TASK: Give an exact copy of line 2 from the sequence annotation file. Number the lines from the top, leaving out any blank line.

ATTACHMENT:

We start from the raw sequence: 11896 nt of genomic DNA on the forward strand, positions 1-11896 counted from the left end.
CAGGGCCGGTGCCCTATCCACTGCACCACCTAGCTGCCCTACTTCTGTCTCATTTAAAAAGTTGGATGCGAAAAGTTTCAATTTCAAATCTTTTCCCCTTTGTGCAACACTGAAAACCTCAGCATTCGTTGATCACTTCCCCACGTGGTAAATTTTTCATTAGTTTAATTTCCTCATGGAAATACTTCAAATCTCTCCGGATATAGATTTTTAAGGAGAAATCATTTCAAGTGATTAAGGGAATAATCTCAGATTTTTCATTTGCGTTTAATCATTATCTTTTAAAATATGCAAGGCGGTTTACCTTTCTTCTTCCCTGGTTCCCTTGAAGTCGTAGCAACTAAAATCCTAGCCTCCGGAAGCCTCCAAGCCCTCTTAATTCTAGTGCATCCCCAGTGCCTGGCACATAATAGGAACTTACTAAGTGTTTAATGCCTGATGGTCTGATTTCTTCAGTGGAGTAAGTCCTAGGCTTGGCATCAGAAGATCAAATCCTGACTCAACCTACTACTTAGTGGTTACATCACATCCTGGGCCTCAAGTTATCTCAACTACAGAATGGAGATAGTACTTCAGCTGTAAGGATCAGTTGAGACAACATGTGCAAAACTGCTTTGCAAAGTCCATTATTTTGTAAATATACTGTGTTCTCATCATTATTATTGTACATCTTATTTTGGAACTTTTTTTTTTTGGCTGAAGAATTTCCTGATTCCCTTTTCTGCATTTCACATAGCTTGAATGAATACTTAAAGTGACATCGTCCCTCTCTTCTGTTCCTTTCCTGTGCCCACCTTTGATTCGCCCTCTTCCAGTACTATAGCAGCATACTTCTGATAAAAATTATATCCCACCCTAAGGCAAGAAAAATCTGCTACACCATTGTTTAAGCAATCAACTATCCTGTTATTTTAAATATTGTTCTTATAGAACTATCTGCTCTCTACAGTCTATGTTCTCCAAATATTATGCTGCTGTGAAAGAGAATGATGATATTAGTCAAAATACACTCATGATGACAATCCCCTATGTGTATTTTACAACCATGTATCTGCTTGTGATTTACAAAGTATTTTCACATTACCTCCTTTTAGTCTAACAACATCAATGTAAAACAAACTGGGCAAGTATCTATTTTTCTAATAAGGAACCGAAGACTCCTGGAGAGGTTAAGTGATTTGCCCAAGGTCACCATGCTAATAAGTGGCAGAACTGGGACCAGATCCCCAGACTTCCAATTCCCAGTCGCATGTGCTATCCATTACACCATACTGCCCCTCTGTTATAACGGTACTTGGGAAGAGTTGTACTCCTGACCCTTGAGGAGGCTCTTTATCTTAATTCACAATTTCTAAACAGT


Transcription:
CAGGGCCGGTGCCCTATCCACTGCACCACCTAGCTGCCCTACTTCTGTCTCATTTAAAAAGTTGGATGCGAAAAGTTTCAATTTCAAATCTTTTCCCCTTTGTGCAACACTGAAAACCTCAGCATTCGTTGATCACTTCCCCACGTGGTAAATTTTTCATTAGTTTAATTTCCTCATGGAAATACTTCAAATCTCTCCGGATATAGATTTTTAAGGAGAAATCATTTCAAGTGATTAAGGGAATAATCTCAGATTTTTCATTTGCGTTTAATCATTATCTTTTAAAATATGCAAGGCGGTTTACCTTTCTTCTTCCCTGGTTCCCTTGAAGTCGTAGCAACTAAAATCCTAGCCTCCGGAAGCCTCCAAGCCCTCTTAATTCTAGTGCATCCCCAGTGCCTGGCACATAATAGGAACTTACTAAGTGTTTAATGCCTGATGGTCTGATTTCTTCAGTGGAGTAAGTCCTAGGCTTGGCATCAGAAGATCAAATCCTGACTCAACCTACTACTTAGTGGTTACATCACATCCTGGGCCTCAAGTTATCTCAACTACAGAATGGAGATAGTACTTCAGCTGTAAGGATCAGTTGAGACAACATGTGCAAAACTGCTTTGCAAAGTCCATTATTTTGTAAATATACTGTGTTCTCATCATTATTATTGTACATCTTATTTTGGAACTTTTTTTTTTTGGCTGAAGAATTTCCTGATTCCCTTTTCTGCATTTCACATAGCTTGAATGAATACTTAAAGTGACATCGTCCCTCTCTTCTGTTCCTTTCCTGTGCCCACCTTTGATTCGCCCTCTTCCAGTACTATAGCAGCATACTTCTGATAAAAATTATATCCCACCCTAAGGCAAGAAAAATCTGCTACACCATTGTTTAAGCAATCAACTATCCTGTTATTTTAAATATTGTTCTTATAGAACTATCTGCTCTCTACAGTCTATGTTCTCCAAATATTATGCTGCTGTGAAAGAGAATGATGATATTAGTCAAAATACACTCATGATGACAATCCCCTATGTGTATTTTACAACCATGTATCTGCTTGTGATTTACAAAGTATTTTCACATTACCTCCTTTTAGTCTAACAACATCAATGTAAAACAAACTGGGCAAGTATCTATTTTTCTAATAAGGAACCGAAGACTCCTGGAGAGGTTAAGTGATTTGCCCAAGGTCACCATGCTAATAAGTGGCAGAACTGGGACCAGATCCCCAGACTTCCAATTCCCAGTCGCATGTGCTATCCATTACACCATACTGCCCCTCTGTTATAACGGTACTTGGGAAGAGTTGTACTCCTGACCCTTGAGGAGGCTCTTTATCTTAATTCACAATTTCTAAACAGT